During the first four years that these tarweeds were under cultivation many of the types of abnormality common among species long domesticated have been discovered. In the case of ornamental plants some of these abnormalities would be considered to be improvements, and they might be thought to be modifications induced by cultivation, but their presence in the first garden cultures or appearance after only one, two or three years of inbreeding shows that they are merely recessive characters which are represented in the germ cells but are seldom displayed by the wild plants which are cross-pollinated and hence heterozygous. The occasional appearance of such abnormal types even among wild plants would be due to the chance meeting in fertilization of two germ cells bearing the recessive factors for the abnormality. This may also explain the occurrence of such forms among the seedlings of cross-pollinated garden plants.

The demonstration that there is a genetic basis for such characters as plant size, plant habit and time of maturity is of some significance in taxonomy where the tendency may be strong to assign all such variations to ecological factors.


Figure 16. Two plants of the first generation raised in the garden are shown at A and B. They are nineteen and fifteen inches high respectively. C and D are the largest and the smallest plants in the progeny of A and B, and are fifteen and six inches high. The next generation is not illustrated, but the three plants averaged less than fourteen inches in height. Two of them were crossed and produced a family of eight plants, averaging less than eight inches in height. Two of these are shown at E and F.


Figure 17. A, B, C, D, and E are types found in the first generation grown in the garden, from seed of wild plants. A resembled the usual habit of wild plants. B resembled the progenitors of the most robust inbred strain. C was unique, and transmitted its habit of growth as a recessive character. D transmitted the stricta habit of growth to its great-grandchild, F. The type shown in E proved unstable.


Figure 18. Below is shown one head from a plant of the collarette type of citrina, with all but three of the ray flowers removed. Note the posterior erect lip in each corolla. In the upper left-hand corner is shown a similar corolla attached to its achene (seed). Opposite it in the right hand corner is shown another two-lipped corolla seen from above, showing the two lobes of the posterior lip. Between these is shown another ray flower from the same head, lacking the posterior lip, but with a small extra lobe on the left side of ray.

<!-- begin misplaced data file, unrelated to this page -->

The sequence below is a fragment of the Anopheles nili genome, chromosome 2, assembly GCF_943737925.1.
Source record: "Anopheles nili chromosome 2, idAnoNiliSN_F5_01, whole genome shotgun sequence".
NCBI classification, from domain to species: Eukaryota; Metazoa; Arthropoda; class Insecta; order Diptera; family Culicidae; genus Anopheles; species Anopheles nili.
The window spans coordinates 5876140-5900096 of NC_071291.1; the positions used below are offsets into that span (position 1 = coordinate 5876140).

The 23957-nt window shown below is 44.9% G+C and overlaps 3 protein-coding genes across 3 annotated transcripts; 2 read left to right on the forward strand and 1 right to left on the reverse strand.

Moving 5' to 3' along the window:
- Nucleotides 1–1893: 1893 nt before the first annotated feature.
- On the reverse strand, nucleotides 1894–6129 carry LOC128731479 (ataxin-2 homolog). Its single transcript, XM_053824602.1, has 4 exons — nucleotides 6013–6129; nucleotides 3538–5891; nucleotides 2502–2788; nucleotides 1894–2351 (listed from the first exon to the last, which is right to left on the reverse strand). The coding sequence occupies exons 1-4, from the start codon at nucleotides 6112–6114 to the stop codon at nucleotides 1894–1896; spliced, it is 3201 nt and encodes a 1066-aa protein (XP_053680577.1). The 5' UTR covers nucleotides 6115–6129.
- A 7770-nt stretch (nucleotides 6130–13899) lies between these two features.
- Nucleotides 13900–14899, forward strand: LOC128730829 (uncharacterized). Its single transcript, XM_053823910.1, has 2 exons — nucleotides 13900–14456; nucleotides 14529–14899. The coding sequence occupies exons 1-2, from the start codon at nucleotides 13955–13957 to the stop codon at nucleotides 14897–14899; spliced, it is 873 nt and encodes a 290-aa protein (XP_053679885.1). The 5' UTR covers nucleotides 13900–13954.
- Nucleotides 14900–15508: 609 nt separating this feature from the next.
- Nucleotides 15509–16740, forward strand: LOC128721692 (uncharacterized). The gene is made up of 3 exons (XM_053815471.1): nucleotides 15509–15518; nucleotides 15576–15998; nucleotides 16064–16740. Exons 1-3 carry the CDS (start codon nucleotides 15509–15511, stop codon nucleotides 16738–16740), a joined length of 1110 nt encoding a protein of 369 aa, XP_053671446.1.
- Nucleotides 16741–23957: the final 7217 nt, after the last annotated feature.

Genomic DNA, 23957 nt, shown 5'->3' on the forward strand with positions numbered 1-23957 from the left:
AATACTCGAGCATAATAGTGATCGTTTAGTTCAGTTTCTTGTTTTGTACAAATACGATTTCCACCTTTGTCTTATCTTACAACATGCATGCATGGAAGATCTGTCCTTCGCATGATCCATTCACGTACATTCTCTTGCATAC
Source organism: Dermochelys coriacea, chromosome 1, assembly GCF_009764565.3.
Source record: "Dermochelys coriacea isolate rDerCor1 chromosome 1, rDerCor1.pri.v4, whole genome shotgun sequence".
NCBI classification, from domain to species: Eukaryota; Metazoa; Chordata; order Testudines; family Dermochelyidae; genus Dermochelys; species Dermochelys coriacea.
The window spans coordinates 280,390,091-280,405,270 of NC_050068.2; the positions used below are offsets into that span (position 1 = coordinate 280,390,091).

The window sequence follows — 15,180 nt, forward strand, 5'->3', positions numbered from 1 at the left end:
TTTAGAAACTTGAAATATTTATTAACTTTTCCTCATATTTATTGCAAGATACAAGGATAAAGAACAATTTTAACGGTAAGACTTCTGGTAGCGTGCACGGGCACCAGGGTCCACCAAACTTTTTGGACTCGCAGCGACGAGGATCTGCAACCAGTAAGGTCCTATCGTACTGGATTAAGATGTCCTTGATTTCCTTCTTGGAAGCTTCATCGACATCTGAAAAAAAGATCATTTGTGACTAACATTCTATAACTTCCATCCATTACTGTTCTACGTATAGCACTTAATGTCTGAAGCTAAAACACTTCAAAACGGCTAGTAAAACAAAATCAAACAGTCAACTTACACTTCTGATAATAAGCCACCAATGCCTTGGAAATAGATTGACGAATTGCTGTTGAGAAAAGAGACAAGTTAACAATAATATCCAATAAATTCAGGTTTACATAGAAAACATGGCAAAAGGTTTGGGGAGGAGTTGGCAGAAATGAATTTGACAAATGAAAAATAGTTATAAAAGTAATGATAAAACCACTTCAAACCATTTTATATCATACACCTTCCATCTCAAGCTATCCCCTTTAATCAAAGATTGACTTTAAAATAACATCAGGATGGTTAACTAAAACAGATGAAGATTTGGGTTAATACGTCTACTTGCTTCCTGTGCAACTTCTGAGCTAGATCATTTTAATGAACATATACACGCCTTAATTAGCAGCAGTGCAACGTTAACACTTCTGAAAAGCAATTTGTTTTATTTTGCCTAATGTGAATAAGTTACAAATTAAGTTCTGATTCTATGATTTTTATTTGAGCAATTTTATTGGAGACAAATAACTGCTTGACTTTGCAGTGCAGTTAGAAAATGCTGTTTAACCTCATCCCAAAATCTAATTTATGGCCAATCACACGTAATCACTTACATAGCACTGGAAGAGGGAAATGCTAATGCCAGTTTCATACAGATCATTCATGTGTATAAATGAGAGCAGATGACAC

Figure 19. A, normal flower head of rudis; B, head from rudis plant in first garden culture, showing two extra petal-like organs within each ray; D, a normal three-lobed ray; E, a four-lobed ray; F, a five-lobed ray, each containing one petal-like organ. A and B are enlarged about one and one-half times; C about three times; and the others about two and one-half times.


Figure 20. Note the foliaceous bracts developing inside the circle of ray-flowers. Such a head is shown in Figure 21. after branches have developed from the region of these bracts. The occurrence of so many variations in the early generations raised in the garden shows that many of the abnormal plant forms developed by man are present in the wild stock, only awaiting selective breeding to bring them to light.


Figure 21. This shows a head similar to that shown in Figure 20, after it has been covered with a paper bag for some weeks. The whorl of branches has developed from the outer region of the flower disc, but within the circle of ray flowers, which are normal and fertile. Natural size.


Figure 22. The five branches forming the right-hand portion of this citrina plant were several inches longer than the remaining ones. All of the flowers were abnormal and sterile, with virescent (green) flower parts. See Figure 23.


Figure 23. a, Normal flower head and bud of normal citrina; a', normal ray flower with achene surrounded by involucral bract; a", normal disc flowers. x, flowers from plants shown in Figure 22; x', ray flowers from this plant, the left one with involucral bract; and x", the disc flowers. Instead of normal ray flowers, green foliaceous bracts have developed.

Carlquist: Tarweeds and Silverswords

Evolution in the Silverswords